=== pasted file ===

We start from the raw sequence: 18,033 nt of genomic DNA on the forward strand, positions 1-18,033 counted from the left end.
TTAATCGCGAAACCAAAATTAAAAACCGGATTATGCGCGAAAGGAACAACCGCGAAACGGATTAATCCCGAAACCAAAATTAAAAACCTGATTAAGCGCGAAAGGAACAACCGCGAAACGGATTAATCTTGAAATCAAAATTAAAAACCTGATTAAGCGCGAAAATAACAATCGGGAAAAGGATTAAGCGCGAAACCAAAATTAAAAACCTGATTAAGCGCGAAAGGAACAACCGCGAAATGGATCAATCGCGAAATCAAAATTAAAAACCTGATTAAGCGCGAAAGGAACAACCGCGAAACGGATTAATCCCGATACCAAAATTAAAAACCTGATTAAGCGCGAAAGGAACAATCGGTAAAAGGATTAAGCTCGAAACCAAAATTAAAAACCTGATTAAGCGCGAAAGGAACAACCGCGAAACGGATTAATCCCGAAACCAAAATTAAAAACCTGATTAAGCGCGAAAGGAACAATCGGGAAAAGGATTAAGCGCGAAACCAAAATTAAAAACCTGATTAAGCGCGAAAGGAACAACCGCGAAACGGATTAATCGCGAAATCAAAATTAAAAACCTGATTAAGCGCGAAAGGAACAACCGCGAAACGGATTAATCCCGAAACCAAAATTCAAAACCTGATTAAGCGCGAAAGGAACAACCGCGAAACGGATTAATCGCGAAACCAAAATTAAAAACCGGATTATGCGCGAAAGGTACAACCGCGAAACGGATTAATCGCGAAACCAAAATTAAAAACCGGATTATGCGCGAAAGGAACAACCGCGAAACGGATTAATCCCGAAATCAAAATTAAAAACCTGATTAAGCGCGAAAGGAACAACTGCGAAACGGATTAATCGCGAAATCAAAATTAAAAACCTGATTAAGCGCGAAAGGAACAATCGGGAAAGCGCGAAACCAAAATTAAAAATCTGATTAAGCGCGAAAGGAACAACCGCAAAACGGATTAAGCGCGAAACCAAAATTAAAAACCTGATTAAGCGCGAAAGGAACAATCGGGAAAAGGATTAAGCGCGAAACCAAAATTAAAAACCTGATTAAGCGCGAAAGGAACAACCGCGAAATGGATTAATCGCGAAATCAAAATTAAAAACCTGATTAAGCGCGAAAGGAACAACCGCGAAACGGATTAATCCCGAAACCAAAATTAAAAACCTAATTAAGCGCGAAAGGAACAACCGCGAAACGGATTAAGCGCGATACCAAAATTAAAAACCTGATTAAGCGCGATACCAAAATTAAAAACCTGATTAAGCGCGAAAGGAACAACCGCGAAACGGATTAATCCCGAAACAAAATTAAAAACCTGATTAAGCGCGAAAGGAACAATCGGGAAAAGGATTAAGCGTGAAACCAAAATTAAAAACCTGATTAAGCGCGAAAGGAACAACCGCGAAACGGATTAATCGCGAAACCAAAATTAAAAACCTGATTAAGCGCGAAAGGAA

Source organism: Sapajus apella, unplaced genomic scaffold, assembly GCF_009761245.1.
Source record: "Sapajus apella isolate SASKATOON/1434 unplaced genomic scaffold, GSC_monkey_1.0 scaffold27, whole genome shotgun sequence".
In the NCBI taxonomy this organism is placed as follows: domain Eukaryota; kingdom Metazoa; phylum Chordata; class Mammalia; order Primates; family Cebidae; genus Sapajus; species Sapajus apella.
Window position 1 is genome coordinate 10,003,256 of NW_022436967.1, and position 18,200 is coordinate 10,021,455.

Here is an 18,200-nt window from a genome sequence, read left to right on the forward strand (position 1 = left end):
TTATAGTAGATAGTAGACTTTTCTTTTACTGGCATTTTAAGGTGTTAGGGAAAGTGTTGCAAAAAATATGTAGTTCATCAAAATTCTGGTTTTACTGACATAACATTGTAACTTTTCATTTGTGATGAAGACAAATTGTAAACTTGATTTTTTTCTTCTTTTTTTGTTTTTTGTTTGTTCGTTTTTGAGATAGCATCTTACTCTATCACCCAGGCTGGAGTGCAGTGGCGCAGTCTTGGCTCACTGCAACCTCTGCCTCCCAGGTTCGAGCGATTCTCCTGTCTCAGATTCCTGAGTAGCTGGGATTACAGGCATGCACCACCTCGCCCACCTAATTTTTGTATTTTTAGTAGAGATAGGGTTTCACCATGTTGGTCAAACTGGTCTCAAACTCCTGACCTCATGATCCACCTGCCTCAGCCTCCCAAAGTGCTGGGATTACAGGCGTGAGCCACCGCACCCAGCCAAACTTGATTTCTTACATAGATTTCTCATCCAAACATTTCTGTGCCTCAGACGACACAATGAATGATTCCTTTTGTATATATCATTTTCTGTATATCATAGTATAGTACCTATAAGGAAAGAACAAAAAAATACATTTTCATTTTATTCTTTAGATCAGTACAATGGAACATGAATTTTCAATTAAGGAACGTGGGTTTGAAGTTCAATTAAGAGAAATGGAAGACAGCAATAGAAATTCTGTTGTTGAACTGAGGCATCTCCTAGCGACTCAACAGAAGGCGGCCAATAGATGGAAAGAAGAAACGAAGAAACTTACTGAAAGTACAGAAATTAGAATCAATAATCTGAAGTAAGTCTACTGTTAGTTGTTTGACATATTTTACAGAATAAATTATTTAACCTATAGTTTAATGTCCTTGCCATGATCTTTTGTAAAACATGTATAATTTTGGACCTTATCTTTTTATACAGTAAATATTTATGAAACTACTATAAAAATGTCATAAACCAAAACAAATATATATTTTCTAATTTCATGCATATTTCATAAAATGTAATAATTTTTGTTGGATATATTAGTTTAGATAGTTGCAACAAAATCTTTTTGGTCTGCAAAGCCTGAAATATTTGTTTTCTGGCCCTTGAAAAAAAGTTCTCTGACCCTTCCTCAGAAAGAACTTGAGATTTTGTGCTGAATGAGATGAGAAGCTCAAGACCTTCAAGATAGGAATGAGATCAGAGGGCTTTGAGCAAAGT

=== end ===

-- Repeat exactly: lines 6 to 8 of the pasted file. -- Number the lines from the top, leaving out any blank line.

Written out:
Window position 1 is genome coordinate 10,003,256 of NW_022436967.1, and position 18,200 is coordinate 10,021,455.

Here is an 18,200-nt window from a genome sequence, read left to right on the forward strand (position 1 = left end):
TTATAGTAGATAGTAGACTTTTCTTTTACTGGCATTTTAAGGTGTTAGGGAAAGTGTTGCAAAAAATATGTAGTTCATCAAAATTCTGGTTTTACTGACATAACATTGTAACTTTTCATTTGTGATGAAGACAAATTGTAAACTTGATTTTTTTCTTCTTTTTTTGTTTTTTGTTTGTTCGTTTTTGAGATAGCATCTTACTCTATCACCCAGGCTGGAGTGCAGTGGCGCAGTCTTGGCTCACTGCAACCTCTGCCTCCCAGGTTCGAGCGATTCTCCTGTCTCAGATTCCTGAGTAGCTGGGATTACAGGCATGCACCACCTCGCCCACCTAATTTTTGTATTTTTAGTAGAGATAGGGTTTCACCATGTTGGTCAAACTGGTCTCAAACTCCTGACCTCATGATCCACCTGCCTCAGCCTCCCAAAGTGCTGGGATTACAGGCGTGAGCCACCGCACCCAGCCAAACTTGATTTCTTACATAGATTTCTCATCCAAACATTTCTGTGCCTCAGACGACACAATGAATGATTCCTTTTGTATATATCATTTTCTGTATATCATAGTATAGTACCTATAAGGAAAGAACAAAAAAATACATTTTCATTTTATTCTTTAGATCAGTACAATGGAACATGAATTTTCAATTAAGGAACGTGGGTTTGAAGTTCAATTAAGAGAAATGGAAGACAGCAATAGAAATTCTGTTGTTGAACTGAGGCATCTCCTAGCGACTCAACAGAAGGCGGCCAATAGATGGAAAGAAGAAACGAAGAAACTTACTGAAAGTACAGAAATTAGAATCAATAATCTGAAGTAAGTCTACTGTTAGTTGTTTGACATATTTTACAGAATAAATTATTTAACCTATAGTTTAATGTCCTTGCCATGATCTTTTGTAAAACATGTATAATTTTGGACCTTATCTTTTTATACAGTAAATATTTATGAAACTACTATAAAAATGTCATAAACCAAAACAAATATATATTTTCTAATTTCATGCATATTTCATAAAATGTAATAATTTTTGTTGGATATATTAGTTTAGATAGTTGCAACAAAATCTTTTTGGTCTGCAAAGCCTGAAATATTTGTTTTCTGGCCCTTGAAAAAAAGTTCTCTGACCCTTCCTCAGAAAGAACTTGAGATTTTGTGCTGAATGAGATGAGAAGCTCAAGACCTTCAAGATAGGAATGAGATCAGAGGGCTTTGAGCAAAGT